An Evening of Love and Loss

The Urban Room at the Salt Lake Public Library Main Branch was buzzing on Valentine’s Day. City Art, as part of the City Art Reading Series, presented an Evening of Love and Loss, featuring an A-list of the Wasatch Front’s favorite poets. Seriously, there was something for everyone and the room was packed with students, poets, and poetry enthusiasts. The format was for each poet to read a poem of love or loss from another writer and then to read one or more of their own as well. Most of the poets stuck to this format, and their choice of which poet to read and whether to read about love or loss was telling – a little extra peek into the minds of these people we’ve all come to know and appreciate.

Lisa Bickmore started the evening on a pensive note with Robert Lowell’s poem “Will Not Come Back.” She followed it up with an old favorite about loss those of us familiar with her work were happy to hear again. Joel Long read “Flying Home” by Galway Kinnell. He read about both love and loss in “Ghosts of Love” and “Kissing Lisa Hill,” which was a tender tale about awkward teens. Rob Carney memorized his presentation of Brent Cunningham’s “The Pyromaniac and the Gas Station Girl” and his own “How to Have a Campfire.” Abraham Smith, always dynamic, read so fast that one poem ran into another; his voice rose, filling the space, so much so that representatives from the meeting room next door just had to come find out what was going on. He read John Keats’ “The Living Hand” and a few of his own. Laura Scott chose WB Yates’ “Clothes of Heaven” and a tanka by Izumi Shikibu. Her own poem was about a devastating loss, a miscarriage – grieving for her own lost child, her voice trembling with emotion. The whole room had to take a deep breath after that one. Natasha Saje selected Bill Olsen’s “Loon,” and then read “Q” from her own collection, which was inspired by Pablo Neruda’s “Question.” Katherine Coles, former Utah Poet Laureate, read Emily Dickenson’s #277 from her facsimile and envelope poems (which you really should check out – for a peek into the process of this well-known poet.) Katherine’s poem, “February 14th,” described her husband’s frustration with the snow, because he knows there’s early spring flowers blooming under there. After her poem, “Stranger and Stranger,” we were left with the knowledge that all love is odd, and that’s OK, really. She also read from what she referred to her recent series of “annoyed” poems. Finally, Lance Larsen, also a former Utah Poet Laureate, began with Margaret Atwood’s anti-valentine poem, “You Fit into Me.” He read Linda Grey’s “Growing Up.” His own selections were wry, tongue in cheek works like “Sad Jar of Atoms” and “Elegy with Bra and Peppermints, 1969,” wrapping the evening up on a lighter note.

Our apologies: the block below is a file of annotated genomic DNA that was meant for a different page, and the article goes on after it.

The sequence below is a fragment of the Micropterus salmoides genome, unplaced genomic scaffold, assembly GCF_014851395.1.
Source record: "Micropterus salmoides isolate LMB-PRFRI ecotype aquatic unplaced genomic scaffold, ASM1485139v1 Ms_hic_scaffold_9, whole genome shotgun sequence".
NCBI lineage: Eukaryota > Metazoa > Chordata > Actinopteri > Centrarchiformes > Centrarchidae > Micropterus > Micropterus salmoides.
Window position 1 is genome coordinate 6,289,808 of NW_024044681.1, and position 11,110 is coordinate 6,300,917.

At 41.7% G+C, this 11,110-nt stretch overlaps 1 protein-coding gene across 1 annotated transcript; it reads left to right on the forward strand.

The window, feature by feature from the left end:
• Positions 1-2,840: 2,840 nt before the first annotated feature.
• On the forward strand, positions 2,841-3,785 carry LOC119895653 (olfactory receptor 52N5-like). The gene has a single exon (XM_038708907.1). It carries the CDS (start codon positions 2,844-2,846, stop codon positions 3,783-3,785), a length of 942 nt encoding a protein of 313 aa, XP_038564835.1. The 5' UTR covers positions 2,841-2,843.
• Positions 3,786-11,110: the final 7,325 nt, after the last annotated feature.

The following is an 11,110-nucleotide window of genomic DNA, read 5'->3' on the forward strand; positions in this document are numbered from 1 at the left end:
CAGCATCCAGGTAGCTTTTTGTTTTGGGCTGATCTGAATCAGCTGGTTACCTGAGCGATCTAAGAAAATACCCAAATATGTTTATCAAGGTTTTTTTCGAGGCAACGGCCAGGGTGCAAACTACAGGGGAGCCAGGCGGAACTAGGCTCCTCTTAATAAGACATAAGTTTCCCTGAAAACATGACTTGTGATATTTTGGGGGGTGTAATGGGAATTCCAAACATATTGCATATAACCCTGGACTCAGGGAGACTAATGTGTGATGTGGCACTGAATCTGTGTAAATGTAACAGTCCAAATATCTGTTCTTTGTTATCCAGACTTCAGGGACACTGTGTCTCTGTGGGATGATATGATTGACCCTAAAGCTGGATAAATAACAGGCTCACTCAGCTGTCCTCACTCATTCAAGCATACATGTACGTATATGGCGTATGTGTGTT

City Art events are free and open to the public. City Art is sponsored by the Utah Arts Council, the Salt Lake City Arts Council, Zoo, Arts, and Parks, X-mission, and audience donations.

–by Lisa Connors

Dana Levin and Paisley Rekdal Poetry Reading

It was standing room only at the 15th Street Gallery in Salt Lake City Saturday, September 30th. Everyone wore new fall outfits or old favorites brought out of storage for, even though the sounds of children trying to wring a few more evenings outside out of summer 2017 could be heard through the open doors, the night was definitely chilly. Perfectly crisp. Perfect for an evening with two wonderful poets. The King’s English bookstore sponsored the event which, due to its appeal, had to be moved to the larger venue down the block. Dana Levin and Paisley Rekdal each read from their latest works to the packed house.